Input control, or gate-keeping, is the enforcement of some pre-defined, objective criteria as a prerequisite for granting entry into the platform ecosystem. Typically the term has been used in reference to the platform owner exercising control over what kinds of application developers it allows into its cohort of complementary asset providers (Cardinal 2001; Evans et al. 2006; Boudreau 2010; Tiwana 2014). While no such control exists in the Bitcoin platform in this sense (Parker et al. 2016), input control is at play within the internal governance mechanics of the Bitcoin network itself.
The miners also have input control toward users in the sense that they have the power to decide which pending transactions are entered into the blockchain and which ones are not (Dimitri 2017). This form of control also has some characteristics of output control. The miners are limited in their capacity to add transactions into the blockchain by the block size specified in the consensus rules of the network. As the pending transactions have tips called transaction fees attached to them by the users, the miners have an incentive to attach the highest bidding transactions to the blocks first (Dimitri 2017; Kroll et al. 2013; Catalini and Gans 2016). This creates a free market competition environment where the users must provide adequate compensation for the service of the miners in order to have their service request fulfilled over other service requests.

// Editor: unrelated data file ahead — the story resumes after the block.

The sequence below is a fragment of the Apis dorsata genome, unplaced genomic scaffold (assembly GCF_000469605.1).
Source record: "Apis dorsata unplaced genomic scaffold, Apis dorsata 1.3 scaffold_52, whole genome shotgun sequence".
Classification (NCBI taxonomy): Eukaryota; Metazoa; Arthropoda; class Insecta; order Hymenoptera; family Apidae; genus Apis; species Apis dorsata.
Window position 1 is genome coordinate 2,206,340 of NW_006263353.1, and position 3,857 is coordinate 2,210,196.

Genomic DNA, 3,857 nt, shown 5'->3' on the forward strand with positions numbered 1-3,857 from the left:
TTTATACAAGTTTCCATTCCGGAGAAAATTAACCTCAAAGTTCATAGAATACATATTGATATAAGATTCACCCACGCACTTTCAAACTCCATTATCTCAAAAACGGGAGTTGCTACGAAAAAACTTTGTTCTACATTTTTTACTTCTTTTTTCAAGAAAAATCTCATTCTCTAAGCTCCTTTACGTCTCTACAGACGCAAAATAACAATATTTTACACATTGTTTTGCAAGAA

Another form of input control in Bitcoin is that exercised by the nodes over the miners. As the nodes are effectively in charge of enforcing the consensus protocol of the network, they as a group have the power to decide which blocks proposed by the miners are accepted as a new part of the blockchain and which ones are rejected.
Process control pertains to rewarding and/or penalizing application developers for following prescribed methods and procedures of development. This can be so as to ensure interoperability with the rest of the platform, for example (Tiwana 2014).
The platform developer community receives funding for their work from the application providers who have built their businesses on top of the Bitcoin platform and therefore depend on its development. This gives application providers some leverage over platform developers in determining what kinds of features should be incorporated into the source code and how the development should take place.